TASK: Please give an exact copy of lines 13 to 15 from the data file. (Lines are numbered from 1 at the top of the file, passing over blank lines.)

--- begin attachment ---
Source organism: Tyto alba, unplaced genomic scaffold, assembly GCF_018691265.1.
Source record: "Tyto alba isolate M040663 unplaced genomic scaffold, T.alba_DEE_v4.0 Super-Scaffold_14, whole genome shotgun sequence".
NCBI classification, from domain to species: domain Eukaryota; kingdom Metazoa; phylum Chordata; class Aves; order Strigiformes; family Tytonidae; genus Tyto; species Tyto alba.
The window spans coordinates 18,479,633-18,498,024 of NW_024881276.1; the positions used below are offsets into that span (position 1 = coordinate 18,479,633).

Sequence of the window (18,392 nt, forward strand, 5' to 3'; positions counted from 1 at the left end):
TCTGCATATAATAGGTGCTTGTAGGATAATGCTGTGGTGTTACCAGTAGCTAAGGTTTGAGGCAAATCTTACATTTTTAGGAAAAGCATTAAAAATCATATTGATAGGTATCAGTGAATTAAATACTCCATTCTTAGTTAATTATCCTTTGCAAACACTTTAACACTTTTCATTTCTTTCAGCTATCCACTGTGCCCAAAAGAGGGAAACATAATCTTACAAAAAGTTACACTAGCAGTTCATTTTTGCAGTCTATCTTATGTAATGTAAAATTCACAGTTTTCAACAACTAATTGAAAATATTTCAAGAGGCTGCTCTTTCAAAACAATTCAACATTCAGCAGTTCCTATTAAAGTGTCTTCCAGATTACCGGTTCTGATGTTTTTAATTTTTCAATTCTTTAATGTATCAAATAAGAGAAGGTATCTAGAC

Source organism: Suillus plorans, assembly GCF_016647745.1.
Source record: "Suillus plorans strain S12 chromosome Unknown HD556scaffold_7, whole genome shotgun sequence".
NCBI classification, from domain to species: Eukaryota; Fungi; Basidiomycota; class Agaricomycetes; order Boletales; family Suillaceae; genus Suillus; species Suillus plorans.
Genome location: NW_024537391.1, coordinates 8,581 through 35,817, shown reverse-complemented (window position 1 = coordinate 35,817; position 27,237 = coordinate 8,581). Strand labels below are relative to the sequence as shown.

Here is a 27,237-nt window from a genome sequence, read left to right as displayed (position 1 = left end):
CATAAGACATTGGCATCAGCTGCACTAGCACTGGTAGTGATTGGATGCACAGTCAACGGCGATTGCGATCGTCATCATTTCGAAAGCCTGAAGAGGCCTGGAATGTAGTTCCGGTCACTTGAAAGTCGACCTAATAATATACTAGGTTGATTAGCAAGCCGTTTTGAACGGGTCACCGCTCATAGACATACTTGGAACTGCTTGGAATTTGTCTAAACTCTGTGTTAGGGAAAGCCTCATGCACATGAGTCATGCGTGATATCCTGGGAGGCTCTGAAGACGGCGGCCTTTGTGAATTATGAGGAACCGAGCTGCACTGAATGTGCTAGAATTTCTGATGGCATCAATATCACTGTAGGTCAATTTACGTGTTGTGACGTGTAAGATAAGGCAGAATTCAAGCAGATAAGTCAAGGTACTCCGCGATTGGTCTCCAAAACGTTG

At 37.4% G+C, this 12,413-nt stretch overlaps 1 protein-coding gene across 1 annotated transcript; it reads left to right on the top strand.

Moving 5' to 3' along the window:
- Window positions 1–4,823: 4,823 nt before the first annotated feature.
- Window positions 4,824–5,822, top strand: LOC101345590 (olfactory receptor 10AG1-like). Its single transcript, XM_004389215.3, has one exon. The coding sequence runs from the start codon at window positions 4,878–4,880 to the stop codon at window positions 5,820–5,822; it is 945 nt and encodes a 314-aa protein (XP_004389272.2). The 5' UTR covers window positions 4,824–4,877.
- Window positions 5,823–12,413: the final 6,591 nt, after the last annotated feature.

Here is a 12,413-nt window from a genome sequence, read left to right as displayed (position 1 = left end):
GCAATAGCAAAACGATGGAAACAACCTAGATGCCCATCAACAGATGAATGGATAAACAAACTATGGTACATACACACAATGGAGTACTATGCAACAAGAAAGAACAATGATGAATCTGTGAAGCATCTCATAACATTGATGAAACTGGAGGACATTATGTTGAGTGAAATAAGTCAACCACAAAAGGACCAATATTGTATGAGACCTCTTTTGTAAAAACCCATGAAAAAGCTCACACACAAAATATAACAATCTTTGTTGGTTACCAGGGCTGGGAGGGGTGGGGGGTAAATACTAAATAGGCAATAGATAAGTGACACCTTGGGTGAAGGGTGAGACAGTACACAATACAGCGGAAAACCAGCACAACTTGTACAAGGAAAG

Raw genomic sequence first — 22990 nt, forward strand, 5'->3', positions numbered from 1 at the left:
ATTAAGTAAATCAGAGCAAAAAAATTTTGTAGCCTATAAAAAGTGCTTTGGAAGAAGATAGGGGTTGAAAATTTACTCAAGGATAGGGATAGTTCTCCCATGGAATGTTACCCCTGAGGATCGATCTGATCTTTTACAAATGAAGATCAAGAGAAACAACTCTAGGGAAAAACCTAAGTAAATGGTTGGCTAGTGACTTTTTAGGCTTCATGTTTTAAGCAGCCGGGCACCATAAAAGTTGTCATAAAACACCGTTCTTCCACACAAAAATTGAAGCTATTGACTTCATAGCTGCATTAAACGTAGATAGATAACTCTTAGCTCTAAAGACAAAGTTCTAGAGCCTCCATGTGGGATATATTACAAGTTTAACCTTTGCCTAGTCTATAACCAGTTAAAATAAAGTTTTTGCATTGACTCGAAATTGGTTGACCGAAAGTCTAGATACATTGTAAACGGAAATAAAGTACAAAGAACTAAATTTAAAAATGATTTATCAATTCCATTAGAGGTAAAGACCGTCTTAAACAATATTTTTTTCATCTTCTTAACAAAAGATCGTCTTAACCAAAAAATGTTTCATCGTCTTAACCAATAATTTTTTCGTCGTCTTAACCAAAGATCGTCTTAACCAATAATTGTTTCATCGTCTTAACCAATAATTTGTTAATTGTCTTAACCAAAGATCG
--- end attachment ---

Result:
At 37.4% G+C, this 12,413-nt stretch overlaps 1 protein-coding gene across 1 annotated transcript; it reads left to right on the top strand.

Moving 5' to 3' along the window:
- Window positions 1–4,823: 4,823 nt before the first annotated feature.